Hotel staff stand next to a banner expressing wishes and prayers for the missing of flight MH370, at the Everly hotel in Putrajaya where some relatives have gathered
10:10 GMT - AFP IS CLOSING THIS LIVE REPORT as Malaysia says two objects spotted by a satellite in the Indian Ocean were a "credible lead" in the search for the missing passenger jet.
"We now have a credible lead," Transport Minister Hishammuddin Hussein told reporters at Kuala Lumpur International Airport.
This "requires us overnight to verify and corroborate it," Hishammuddin said, adding that the overall search and rescue effort for Flight 370 would continue in the meantime.
Earlier Australian Prime Minister Tony Abbott told parliament that "new and credible information" based on satellite imagery had come to light, and four long-range surveillance planes were being diverted to look into the find in the southern Indian Ocean.
The Australian Maritime Safety Authority had said that the vast area it was scouring had been "significantly refined" following closer analysis of flight MH370's fuel reserves.
The largest object sighted in the search is 24 metres (79 feet), with a second, smaller object also spotted, Australian authorities said Thursday.
10:03 GMT - Much to do - "For families around the world, the one piece of information they want most is the information we just don’t have: the location of MH370.
"Our primary focus has always been to find the aircraft. And with every passing day, our efforts have intensified.
"Yesterday I said that we wanted to reduce the area of the search. We now have a credible lead. There remains much work to be done to deploy the assets. This work will continue overnight," Hishammuddin said in conclusion.
10:02 GMT - Search continues - "Until we are certain that we have located MH370, search and rescue operations will continue in both corridors. I can confirm that Malaysia is sending 2 aircraft to Kazakhstan, and the UK is planning to send 1 ship to the southern corridor."
09:59 GMT - Information - Asked if there had been any reluctance from Australia and the US to hand over satellite data, the minister said:
"I can confirm we have had no reluctance from any our partners in this search and rescue operation."
09:56 GMT - Counterparts - Hishammuddin said that during the course of the operation, the Chief of the Defence Force had spoken to his counterparts from several countries including: Australia, China, India, Indonesia, Japan, Maldives, Nepal, New Zealand, Singapore, Thailand, Vietnam, The UK, and the USA.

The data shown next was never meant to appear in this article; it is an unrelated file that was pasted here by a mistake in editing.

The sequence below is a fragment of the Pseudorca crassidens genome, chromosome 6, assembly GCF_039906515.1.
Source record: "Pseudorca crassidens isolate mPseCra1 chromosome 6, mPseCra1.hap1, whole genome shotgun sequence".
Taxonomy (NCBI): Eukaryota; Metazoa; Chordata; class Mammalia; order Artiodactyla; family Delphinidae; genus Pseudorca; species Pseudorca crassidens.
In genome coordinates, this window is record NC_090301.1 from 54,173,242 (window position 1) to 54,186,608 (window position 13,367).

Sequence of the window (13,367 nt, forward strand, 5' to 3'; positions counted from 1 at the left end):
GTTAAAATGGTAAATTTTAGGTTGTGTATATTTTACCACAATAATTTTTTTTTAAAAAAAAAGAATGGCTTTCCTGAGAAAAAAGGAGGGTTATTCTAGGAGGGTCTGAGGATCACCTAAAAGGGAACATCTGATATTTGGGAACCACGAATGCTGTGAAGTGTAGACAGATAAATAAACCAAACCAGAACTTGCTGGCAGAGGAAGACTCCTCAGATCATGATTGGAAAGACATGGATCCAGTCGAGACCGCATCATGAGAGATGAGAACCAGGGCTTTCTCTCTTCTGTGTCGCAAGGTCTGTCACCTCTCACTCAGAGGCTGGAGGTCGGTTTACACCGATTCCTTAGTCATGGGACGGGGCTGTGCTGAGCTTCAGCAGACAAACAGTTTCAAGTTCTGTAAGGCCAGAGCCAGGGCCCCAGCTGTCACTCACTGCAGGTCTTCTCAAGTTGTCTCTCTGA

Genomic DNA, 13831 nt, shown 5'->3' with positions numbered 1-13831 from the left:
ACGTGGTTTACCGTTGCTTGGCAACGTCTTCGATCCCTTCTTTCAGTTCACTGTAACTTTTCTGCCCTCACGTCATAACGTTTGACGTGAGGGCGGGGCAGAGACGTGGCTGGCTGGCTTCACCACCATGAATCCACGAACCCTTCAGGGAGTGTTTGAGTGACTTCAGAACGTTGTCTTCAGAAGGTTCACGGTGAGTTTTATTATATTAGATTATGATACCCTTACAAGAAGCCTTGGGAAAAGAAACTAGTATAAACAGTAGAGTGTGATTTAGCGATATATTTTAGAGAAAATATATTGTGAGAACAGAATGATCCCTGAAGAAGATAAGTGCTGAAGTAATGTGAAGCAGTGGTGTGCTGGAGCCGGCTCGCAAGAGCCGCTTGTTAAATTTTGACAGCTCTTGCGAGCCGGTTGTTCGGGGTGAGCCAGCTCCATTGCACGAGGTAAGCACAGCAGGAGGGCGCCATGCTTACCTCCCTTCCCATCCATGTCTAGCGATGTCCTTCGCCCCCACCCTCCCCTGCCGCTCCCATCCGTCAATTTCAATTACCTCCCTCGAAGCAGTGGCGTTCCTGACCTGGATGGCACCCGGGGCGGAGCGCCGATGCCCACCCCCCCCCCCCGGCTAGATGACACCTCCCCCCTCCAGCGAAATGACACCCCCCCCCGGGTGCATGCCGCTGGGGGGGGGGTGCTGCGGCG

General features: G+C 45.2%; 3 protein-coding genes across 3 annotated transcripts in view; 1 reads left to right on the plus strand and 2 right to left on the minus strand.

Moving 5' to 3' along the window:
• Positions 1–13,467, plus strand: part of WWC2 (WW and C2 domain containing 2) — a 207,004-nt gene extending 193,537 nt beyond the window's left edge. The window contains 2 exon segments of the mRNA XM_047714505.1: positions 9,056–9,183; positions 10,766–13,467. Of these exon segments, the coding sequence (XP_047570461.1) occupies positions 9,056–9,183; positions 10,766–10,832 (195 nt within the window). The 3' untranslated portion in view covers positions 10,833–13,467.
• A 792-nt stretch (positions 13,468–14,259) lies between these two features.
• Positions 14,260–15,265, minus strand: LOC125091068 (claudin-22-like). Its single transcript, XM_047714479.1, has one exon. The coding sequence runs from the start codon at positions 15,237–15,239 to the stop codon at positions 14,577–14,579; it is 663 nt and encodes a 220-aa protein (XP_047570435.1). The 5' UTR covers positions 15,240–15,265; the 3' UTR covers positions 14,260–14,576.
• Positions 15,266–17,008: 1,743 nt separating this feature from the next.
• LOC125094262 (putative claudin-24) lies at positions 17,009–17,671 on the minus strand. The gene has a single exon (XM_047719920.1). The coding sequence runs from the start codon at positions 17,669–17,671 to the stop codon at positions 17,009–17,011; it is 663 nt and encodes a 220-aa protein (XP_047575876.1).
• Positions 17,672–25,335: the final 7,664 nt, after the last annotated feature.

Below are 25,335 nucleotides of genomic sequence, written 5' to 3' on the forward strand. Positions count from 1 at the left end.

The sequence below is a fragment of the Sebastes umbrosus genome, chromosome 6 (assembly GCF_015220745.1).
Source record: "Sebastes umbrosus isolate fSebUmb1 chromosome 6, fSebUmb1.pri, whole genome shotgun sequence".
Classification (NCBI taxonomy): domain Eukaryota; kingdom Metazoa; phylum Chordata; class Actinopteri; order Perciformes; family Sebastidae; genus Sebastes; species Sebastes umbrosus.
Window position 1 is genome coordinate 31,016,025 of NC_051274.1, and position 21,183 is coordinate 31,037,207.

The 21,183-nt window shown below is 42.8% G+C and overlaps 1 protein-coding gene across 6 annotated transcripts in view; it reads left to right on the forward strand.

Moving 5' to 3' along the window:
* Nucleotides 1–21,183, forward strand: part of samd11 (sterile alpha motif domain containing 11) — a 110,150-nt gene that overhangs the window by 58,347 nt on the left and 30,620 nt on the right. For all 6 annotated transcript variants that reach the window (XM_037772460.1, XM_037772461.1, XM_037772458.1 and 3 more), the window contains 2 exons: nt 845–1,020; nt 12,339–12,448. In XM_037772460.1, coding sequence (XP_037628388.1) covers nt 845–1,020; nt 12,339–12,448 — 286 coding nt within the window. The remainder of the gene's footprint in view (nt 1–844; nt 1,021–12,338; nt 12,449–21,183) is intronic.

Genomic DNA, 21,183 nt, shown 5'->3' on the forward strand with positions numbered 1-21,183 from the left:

"All were very supportive, and all offered their assistance," he said in his statement.
09:55 GMT - Asked if any help would be given to Chinese families to go to Australia, Ahmad Jauhari Yahya said: "Assuming it is confirmed that the aircraft is found close to Australia, we will obviously make arrangements for them to fly there."
09:53 GMT - Updates - Frequent updates were given to family members now in Kuala Lumpur, Malaysia Airlines chief executive Ahmad Jauhari Yahya said. He said officials are investigating why family members had come to the media centre yesterday and the reasons for it.
09:49 GMT - More planes - Hishammuddin said the Australian Maritime Safety Authority (AMSA)continues co-ordinating the search and its Rescue Co-ordination Centre (RCC) had tasked another 3 aircraft to the area, including a second Royal Australian Air Force (RAAF) Orion, a Royal New Zealand Air Force Orion, and a US Navy P-8 Poseidon.
An RAAF P-3 Orion aircraft had arrived earlier.
The Poseidon was expected to arrive early this afternoon. The second RAAF Orion was expected to depart RAAF Base Pearce, Perth, mid-afternoon. The New Zealand Orion was due to depart this afternoon.
09:44 GMT - Importance - Asked how important the latest lead was, Hishammuddin says "All leads are at the same level of importance. Any lead has to be corroborated and verified. If false not only will it jeopardise investigation but it will also give false hope to family members."
09:40 GMT - Credible - Asked "How do we go forward if there is no evidence?"
Hishammuddin replied: "Today what I am comfortable with saying is that at least there is a credible lead." It has to be verified and corroborated, he said.
09:39 GMT - Beijing meet - "China ready to send ships and aircraft wherever they are needed," Hishamuddin says, adding high-level team from Malaysia is leaving to meet family members in Beijing this evening.
09:35 GMT - Hishammuddin goes on to list the assets deployed as 18 ships, 29 aircraft and six ship-bound aircraft deployed in North and South corridors.